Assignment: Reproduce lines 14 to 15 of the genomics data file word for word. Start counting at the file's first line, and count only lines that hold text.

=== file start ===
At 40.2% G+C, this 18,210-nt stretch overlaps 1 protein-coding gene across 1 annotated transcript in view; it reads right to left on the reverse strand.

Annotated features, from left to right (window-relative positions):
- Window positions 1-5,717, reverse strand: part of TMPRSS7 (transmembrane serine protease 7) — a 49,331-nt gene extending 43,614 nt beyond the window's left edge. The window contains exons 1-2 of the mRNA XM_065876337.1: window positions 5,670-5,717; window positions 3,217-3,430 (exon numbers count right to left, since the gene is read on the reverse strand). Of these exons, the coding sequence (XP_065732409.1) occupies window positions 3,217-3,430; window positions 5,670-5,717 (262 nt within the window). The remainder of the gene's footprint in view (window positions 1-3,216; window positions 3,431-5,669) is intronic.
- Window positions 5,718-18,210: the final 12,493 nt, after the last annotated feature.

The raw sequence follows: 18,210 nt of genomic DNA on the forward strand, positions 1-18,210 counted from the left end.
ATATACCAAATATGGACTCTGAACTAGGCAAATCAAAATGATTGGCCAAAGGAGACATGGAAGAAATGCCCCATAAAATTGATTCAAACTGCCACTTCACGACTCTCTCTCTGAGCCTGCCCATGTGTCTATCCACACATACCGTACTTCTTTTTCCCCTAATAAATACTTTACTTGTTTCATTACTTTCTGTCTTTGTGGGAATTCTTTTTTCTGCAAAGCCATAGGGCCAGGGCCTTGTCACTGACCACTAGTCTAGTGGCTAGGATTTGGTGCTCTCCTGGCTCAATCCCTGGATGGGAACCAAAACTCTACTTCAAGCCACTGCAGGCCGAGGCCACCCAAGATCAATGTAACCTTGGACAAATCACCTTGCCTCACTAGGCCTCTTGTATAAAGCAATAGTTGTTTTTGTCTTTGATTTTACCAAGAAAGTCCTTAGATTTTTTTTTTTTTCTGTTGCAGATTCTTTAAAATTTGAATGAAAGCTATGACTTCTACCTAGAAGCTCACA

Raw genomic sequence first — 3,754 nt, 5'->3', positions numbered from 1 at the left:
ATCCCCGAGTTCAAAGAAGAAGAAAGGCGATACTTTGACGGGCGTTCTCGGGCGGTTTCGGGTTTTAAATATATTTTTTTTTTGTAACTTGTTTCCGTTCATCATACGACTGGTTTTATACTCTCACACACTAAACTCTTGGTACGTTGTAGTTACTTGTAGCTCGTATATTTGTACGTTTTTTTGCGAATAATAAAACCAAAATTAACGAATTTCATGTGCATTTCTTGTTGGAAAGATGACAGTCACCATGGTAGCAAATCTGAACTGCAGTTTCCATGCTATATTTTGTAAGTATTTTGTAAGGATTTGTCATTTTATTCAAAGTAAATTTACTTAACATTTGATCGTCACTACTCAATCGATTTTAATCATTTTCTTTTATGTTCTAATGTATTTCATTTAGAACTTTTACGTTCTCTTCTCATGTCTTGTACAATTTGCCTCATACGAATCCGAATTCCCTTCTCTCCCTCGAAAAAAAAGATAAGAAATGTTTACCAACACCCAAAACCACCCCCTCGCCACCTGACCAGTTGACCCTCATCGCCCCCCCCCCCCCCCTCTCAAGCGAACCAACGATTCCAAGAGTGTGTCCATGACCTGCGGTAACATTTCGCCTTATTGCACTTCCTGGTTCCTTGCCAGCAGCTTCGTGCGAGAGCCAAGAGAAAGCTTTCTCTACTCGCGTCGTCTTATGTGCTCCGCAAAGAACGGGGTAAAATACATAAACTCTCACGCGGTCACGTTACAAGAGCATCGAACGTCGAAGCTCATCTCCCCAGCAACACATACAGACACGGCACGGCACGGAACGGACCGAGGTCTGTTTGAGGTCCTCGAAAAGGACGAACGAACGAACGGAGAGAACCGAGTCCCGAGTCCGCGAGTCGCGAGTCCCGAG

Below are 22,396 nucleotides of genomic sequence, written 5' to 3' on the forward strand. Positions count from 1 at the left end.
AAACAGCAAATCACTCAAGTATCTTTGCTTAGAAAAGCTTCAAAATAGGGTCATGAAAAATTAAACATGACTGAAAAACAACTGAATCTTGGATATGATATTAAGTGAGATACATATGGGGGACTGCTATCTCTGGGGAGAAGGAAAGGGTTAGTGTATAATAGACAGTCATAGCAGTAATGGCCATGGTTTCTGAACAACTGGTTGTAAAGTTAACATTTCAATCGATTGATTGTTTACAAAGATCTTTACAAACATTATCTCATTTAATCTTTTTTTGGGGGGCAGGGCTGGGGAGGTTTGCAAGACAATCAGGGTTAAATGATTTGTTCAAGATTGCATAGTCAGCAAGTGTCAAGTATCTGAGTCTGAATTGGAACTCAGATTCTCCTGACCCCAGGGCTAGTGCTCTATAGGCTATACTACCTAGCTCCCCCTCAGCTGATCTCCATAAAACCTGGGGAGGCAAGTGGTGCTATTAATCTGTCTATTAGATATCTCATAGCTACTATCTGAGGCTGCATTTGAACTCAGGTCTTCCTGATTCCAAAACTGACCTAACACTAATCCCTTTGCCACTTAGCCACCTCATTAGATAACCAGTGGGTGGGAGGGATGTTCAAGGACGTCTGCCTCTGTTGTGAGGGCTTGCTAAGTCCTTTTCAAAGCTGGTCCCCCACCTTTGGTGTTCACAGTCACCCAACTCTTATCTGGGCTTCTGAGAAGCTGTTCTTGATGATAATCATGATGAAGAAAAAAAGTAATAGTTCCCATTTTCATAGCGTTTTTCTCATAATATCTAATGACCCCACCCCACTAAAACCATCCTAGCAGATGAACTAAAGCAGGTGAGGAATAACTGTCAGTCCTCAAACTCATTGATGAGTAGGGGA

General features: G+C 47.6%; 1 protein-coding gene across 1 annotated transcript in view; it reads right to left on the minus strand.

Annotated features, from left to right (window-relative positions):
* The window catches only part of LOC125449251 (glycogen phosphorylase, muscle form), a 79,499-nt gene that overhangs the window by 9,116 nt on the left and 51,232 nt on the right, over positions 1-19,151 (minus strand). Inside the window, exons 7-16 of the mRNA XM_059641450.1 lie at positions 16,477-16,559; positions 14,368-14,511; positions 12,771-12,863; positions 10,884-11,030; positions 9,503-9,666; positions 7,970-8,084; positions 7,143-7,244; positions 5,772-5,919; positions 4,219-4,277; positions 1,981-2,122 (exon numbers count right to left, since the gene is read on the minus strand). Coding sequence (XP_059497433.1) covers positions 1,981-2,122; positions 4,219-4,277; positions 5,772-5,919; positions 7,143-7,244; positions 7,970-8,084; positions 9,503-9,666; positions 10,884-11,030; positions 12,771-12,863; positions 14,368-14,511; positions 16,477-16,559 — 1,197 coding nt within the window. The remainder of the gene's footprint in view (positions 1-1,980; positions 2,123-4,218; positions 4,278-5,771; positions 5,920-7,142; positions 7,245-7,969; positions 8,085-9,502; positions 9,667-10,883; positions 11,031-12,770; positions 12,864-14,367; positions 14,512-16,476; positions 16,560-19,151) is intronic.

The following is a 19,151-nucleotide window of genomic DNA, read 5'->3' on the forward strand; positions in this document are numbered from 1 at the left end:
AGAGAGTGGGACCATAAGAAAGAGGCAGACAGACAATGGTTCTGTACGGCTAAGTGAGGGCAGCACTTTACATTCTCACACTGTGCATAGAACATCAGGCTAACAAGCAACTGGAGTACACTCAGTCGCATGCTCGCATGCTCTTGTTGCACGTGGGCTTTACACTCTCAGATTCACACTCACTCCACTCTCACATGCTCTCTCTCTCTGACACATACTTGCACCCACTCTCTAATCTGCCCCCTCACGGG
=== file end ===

The following is a 19,151-nucleotide window of genomic DNA, read 5'->3' on the forward strand; positions in this document are numbered from 1 at the left end:
AGAGAGTGGGACCATAAGAAAGAGGCAGACAGACAATGGTTCTGTACGGCTAAGTGAGGGCAGCACTTTACATTCTCACACTGTGCATAGAACATCAGGCTAACAAGCAACTGGAGTACACTCAGTCGCATGCTCGCATGCTCTTGTTGCACGTGGGCTTTACACTCTCAGATTCACACTCACTCCACTCTCACATGCTCTCTCTCTCTGACACATACTTGCACCCACTCTCTAATCTGCCCCCTCACGGG